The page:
It can be used for strategic planning from a current to a target state, to improve processes, introduce  standardization, align technology to business and strategy in order to increase efficiency and eliminate duplication...  to reduce costs.  


djebar hammouche posted on 2010-01-05

 Here my 50 €cents EA holistic  def: "an enterprise  discipline that architecture  and enable an agile loose alignment of IT to business"

Agile is related to the capability of change (change management, design for change) 

discipline is related to the art and to the frameworks

loose is related to the loose coupling 

enterprise is related to multiple perspectives

architecture is used as verb (dynamic) and noun (static organisation)



i balazs posted on 2011-02-11

Hi Konstantin.



I have a very special question but I didn't find the good theme or the good blog for it.

We use an ARIS Business Designer v7.02 and we would like to use special objects (not the standard objects) in this ARIS version? Can we import objects into this ARIS or can we change the objcets in this ARIS from "outside"?


Can You help me?






Roland Woldt posted on 2011-02-11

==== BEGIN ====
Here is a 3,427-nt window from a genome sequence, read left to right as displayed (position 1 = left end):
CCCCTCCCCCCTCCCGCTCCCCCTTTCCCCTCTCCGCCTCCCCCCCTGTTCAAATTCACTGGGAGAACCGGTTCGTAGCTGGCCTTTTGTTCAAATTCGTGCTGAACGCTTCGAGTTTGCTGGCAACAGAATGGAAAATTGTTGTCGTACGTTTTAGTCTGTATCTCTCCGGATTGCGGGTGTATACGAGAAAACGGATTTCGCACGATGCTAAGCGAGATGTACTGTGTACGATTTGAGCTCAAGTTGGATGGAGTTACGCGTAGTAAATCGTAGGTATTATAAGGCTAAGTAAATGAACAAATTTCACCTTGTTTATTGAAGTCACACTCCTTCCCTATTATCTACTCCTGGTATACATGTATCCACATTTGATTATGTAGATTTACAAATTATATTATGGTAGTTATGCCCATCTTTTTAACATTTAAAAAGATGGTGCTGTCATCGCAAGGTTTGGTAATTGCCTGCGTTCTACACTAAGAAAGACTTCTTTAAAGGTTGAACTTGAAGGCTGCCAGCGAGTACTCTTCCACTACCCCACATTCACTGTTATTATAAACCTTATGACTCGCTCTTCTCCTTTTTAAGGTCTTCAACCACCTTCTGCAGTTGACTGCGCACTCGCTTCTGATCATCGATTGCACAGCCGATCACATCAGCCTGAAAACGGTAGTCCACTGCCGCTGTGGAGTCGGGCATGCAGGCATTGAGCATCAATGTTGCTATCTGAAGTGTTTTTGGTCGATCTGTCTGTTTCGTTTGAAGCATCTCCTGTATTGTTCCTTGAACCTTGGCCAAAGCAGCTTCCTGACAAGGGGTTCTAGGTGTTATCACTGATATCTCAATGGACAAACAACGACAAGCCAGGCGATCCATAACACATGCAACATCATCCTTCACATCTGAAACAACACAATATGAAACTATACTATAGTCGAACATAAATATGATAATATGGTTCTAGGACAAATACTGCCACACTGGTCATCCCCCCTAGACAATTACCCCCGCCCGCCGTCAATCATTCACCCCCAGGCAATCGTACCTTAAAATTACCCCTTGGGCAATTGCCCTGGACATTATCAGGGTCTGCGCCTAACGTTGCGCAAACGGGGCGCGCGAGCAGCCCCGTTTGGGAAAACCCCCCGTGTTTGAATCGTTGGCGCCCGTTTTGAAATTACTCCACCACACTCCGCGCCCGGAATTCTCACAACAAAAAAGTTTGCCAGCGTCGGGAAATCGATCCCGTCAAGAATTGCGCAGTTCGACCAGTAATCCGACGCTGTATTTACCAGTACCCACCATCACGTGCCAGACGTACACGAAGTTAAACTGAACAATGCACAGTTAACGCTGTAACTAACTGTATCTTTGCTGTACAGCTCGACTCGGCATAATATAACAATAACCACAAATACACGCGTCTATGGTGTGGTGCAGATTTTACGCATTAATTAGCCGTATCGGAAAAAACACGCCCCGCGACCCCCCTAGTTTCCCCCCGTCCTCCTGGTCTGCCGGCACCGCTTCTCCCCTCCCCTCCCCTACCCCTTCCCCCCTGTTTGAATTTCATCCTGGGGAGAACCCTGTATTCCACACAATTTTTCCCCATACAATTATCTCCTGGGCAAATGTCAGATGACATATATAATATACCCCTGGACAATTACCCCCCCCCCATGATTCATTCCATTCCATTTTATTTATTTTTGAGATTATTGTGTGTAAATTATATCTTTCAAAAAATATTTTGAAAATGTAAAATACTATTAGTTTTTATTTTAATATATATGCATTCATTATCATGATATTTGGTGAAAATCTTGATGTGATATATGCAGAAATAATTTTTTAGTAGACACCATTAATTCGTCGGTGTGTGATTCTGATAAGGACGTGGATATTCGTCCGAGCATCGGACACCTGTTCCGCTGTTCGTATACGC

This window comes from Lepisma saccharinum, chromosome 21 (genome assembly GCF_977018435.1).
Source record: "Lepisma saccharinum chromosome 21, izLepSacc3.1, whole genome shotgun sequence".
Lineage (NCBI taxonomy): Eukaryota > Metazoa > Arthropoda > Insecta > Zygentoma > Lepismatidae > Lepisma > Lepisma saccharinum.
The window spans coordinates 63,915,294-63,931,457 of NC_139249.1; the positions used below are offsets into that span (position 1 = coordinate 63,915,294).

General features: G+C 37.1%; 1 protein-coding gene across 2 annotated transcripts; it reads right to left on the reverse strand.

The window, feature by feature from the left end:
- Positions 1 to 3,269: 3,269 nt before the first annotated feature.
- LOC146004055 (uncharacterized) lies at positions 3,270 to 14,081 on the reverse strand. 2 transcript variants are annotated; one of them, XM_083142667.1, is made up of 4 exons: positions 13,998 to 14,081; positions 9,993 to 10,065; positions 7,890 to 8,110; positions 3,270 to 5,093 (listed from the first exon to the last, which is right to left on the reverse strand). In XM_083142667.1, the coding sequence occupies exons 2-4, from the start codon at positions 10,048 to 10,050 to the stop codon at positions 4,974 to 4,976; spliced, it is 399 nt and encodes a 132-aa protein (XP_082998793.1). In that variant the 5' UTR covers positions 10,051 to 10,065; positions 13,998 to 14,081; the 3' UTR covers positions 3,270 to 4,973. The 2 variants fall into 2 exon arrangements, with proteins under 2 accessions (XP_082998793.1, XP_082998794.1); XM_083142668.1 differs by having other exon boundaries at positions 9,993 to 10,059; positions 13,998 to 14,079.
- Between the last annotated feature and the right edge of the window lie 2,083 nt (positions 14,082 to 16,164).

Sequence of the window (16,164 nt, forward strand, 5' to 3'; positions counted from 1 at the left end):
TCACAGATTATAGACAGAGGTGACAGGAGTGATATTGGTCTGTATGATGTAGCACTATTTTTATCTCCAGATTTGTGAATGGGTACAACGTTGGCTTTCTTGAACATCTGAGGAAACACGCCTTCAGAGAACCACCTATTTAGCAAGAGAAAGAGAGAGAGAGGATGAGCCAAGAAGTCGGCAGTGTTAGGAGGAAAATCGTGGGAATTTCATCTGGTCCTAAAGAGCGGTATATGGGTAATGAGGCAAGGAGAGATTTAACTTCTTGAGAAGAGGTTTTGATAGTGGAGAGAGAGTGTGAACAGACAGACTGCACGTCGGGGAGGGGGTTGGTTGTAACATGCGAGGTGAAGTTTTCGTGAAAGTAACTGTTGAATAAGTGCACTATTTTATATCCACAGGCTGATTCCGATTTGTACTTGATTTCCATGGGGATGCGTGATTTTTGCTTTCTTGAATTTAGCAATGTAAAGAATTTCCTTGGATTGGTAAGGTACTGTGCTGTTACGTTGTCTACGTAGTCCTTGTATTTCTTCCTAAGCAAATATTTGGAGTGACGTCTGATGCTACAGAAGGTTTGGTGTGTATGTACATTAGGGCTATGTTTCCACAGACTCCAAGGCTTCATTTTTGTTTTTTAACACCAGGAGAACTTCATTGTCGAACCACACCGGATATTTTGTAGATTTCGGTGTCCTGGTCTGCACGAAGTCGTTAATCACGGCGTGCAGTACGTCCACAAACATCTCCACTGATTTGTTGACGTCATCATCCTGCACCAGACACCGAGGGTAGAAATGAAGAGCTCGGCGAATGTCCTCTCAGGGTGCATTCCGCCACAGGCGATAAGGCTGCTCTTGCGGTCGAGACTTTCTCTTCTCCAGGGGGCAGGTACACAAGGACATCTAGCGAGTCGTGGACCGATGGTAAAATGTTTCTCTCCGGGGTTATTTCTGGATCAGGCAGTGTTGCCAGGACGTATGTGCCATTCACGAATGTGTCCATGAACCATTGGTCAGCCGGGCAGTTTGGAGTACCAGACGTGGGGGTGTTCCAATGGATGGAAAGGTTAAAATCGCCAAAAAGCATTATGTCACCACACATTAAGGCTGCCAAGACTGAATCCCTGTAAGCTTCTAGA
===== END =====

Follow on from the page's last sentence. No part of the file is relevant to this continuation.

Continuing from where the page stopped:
You can change the object symbols in your version of ARIS. However, you need an ARIS Architect for this. With the Architect installation ships also a symbol editor that allows you to import graphics and save them as *.amf files, or to create symbols from scratch.

i balazs posted on 2011-02-20

Hi Roland,


Thanks for Your answer! We found the "ARIS Platform / Administration / ARIS Symbol Editor"

application and we made a new symbol but we didn't know how can we import this into ARIS and how can we made its attributes.

Can You help me, on what way can we import this image into ARIS, how can we create an object from this image  (for example we would like to create a new object from this image in "Function" model/group or the "Organizational Chart" model/group of ARIS with its attributes)!





R. Ruddy posted on 2015-03-17

An IT bias continues to sub-optimize EA efforts.  It is fine to choose to focus on IT improvements, but it is not OK to advertise that your focus is the enterprise when it is really only IT's impact on the enterprise you are considering.

One of my goals is to get management to start looking at EA, capital improvement portfolio management and Lean as closely related complimentary activities instead of silos.

I like the Gartner definition but good architects should also be aware of the Federal Enterprise Architecture Framework (FEAF).  The FEAF is a great source of totally free (no pricey consultants required) and practical information about deployment of architectures available to anyone with a web browser.  It provides great information about moving from theoretical and strategic to tactical and practical implementations.